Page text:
This recipe is a bit on the fiddly side – all that shelling and skinning of broad beans and then shelling teeny tiny quail eggs – but took less time to make than I expected.  I think I started fiddling around with eggs and broad beans a bit after quarter to seven and we sat down to eat a bit before seven thirty, which is not bad in my view – though of course I was doing stuff all that time and the reason it didn’t take long is that none of the elements needed long to cook.  I did make a salad at the same time, though, so I wasn’t wholly occupied.  

On the other hand, it’s such a beautiful recipe for spring – all yellows and spring greens and very fresh tasting.  Do make sure you season it enough – I didn’t, and it definitely needed more salt.  I’ll probably play around with it more to perfect itAlso, I must confess that the recipe is somewhat vague in its quantities.  Sorry about that.  I think it’s fairly forgiving, nonetheless.

Your shopping list

Mama egg and baby egg…

8 quail eggs + 2 hens’ eggs, or 16 quail eggs or 4 hens’ eggs.   Or use duck eggs!  Whatever they are, make sure they are free range.
2 bunches of asparagus, probably 300g
2 bundles of broad beans in their pods, probably 1 1/2 to 2 cups shelled
350 g farfalle (bow tie pasta)
80 g parmesan
salt, pepper and olive oil

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Recipe: Macaroni Cheese with chipotle pepper, leafy greens and cruciferous vegetables

Ah, cheesy pasta bake.  The best comfort food in the world, not least because you can put practically anything in it successfully.  Pasta bakes are my go-to dish when I have a lot of random vegetables in the fridge and no idea what to do with them.  Or when I have bits of cheese in the fridge with no apparent unifying factor.  Or when I am tired and unimaginative and just want some melty cheesy goodness to make everything better.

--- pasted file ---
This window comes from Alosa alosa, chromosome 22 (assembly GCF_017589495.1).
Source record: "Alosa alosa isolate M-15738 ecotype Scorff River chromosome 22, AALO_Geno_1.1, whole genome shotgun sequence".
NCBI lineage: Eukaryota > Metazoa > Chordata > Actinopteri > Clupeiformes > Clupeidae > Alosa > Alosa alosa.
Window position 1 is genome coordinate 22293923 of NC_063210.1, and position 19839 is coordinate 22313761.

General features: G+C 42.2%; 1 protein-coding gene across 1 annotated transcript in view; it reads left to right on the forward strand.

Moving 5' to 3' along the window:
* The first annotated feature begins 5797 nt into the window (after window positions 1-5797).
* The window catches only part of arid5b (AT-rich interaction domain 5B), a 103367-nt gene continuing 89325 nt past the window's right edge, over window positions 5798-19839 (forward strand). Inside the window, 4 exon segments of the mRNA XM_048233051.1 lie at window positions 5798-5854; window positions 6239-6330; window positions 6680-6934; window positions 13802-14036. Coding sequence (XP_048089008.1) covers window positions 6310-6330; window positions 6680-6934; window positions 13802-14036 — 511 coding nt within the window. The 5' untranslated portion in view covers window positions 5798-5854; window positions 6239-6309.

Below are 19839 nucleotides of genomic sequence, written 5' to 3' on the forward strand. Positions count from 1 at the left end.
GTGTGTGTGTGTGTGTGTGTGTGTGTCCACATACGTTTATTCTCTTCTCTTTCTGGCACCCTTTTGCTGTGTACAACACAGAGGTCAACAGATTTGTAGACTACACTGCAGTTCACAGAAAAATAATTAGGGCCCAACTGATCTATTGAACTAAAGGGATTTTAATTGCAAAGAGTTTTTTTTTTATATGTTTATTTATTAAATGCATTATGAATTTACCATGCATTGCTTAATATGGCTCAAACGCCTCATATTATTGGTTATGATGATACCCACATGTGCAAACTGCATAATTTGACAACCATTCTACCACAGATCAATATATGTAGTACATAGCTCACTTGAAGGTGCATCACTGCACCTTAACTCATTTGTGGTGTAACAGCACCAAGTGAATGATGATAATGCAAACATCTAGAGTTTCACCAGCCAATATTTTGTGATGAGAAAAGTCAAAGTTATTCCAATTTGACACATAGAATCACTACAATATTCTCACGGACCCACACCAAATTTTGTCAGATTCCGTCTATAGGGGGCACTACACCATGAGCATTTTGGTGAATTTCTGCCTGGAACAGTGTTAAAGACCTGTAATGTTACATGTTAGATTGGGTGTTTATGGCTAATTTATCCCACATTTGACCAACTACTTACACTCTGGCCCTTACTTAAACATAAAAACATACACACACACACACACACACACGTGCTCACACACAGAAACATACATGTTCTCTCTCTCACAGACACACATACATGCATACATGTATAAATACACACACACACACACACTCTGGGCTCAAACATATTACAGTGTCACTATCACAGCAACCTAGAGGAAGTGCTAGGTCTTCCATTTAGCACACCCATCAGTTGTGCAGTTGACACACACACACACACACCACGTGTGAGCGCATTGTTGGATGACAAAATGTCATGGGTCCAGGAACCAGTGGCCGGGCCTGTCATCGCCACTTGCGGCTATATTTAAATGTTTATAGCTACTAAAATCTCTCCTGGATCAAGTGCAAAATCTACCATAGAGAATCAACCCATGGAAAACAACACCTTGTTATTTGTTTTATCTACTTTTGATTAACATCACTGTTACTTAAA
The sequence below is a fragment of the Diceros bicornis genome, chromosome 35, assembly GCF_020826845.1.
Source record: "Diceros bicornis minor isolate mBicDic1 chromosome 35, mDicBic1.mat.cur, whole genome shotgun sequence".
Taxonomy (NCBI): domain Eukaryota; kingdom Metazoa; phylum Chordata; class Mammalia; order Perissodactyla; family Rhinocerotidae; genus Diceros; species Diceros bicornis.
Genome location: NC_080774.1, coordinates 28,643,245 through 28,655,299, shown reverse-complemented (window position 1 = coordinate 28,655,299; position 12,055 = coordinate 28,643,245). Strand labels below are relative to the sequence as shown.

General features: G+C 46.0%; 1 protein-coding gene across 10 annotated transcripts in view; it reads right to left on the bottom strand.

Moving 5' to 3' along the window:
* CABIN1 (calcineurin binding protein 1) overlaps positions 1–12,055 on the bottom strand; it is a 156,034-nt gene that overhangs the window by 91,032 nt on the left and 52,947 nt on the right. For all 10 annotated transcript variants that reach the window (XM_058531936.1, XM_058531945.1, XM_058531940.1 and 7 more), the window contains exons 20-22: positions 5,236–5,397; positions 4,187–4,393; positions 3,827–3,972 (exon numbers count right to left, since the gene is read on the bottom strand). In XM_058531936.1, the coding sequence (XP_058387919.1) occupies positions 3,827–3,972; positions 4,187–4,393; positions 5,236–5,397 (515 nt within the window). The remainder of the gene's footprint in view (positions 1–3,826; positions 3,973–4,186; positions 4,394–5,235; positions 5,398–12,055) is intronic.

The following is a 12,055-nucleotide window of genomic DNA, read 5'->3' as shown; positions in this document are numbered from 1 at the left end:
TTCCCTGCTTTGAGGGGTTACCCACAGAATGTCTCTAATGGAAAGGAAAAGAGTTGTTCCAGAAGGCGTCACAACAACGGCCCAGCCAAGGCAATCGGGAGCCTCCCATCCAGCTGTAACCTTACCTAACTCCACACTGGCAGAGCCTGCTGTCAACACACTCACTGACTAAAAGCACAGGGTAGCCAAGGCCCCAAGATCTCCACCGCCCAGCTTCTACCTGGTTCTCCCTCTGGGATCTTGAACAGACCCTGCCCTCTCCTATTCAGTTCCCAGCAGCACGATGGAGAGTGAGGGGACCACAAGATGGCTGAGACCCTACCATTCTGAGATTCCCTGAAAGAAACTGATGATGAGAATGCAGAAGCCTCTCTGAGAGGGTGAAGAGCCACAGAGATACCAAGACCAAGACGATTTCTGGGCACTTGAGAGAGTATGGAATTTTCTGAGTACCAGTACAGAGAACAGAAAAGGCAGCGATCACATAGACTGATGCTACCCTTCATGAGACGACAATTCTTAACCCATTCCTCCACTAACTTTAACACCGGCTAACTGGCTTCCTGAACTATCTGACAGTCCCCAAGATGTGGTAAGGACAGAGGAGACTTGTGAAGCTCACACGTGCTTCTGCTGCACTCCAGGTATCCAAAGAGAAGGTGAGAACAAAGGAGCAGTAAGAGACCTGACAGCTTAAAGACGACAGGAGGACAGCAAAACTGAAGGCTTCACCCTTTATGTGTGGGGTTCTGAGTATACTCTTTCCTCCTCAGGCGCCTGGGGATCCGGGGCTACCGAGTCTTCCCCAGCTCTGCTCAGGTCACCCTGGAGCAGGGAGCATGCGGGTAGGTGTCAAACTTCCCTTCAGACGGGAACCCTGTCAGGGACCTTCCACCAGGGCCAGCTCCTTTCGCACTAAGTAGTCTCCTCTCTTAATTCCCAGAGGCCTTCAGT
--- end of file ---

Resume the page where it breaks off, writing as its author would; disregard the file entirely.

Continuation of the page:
My pasta bakes actually started life as tuna casserole, but over the years, the veggies have gradually edged out the tuna.  Corn developed companion onions, then capsicums and carrots and celery, then baby spinach or other leafy greens, then asparagus or tomato or cauliflower or broccoli, and pretty soon you end up with a situation where you look at the casserole dish and you look at the vegetables and the cheesy sauce and you realise that you will have to choose between adding tuna and adding pasta (or a situation in which you pile everything into the dish, totaly misjudge its capacity, and end up with cheese sauce all over the kitchen).  The tuna always loses.  The cheesy sauce, you will note, is never even considered as something to leave out.  While I have made pasta bakes without it, cheesy sauce really is the point of this dish.

Anyway, while I never really make the same pasta bake twice, tonight’s iteration was successful enough that I felt I ought to write it down.  The quantities are a little vague, but I think you should view this not as a bug but as a feature – consider the areas of uncertainty an opportunity for you to add your own chosen ingredients.  Or more cheese.  Go wild!

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(technically, this is not a shopping list, because if you are doing this right, it’s more of a case of foraging through the fridge and realising that hey, you have a roasted pepper over here, and look!  there’s still some mascarpone left!  But if you are actually trying to replicate what I did, here is what you need.)

1/2 a bunch of baby spinach
1/2 a bunch of rocket
1 roasted pepper
2 heads of broccoli
2 heads of baby cauliflower or half a head of the full-grown kind
6 spring onions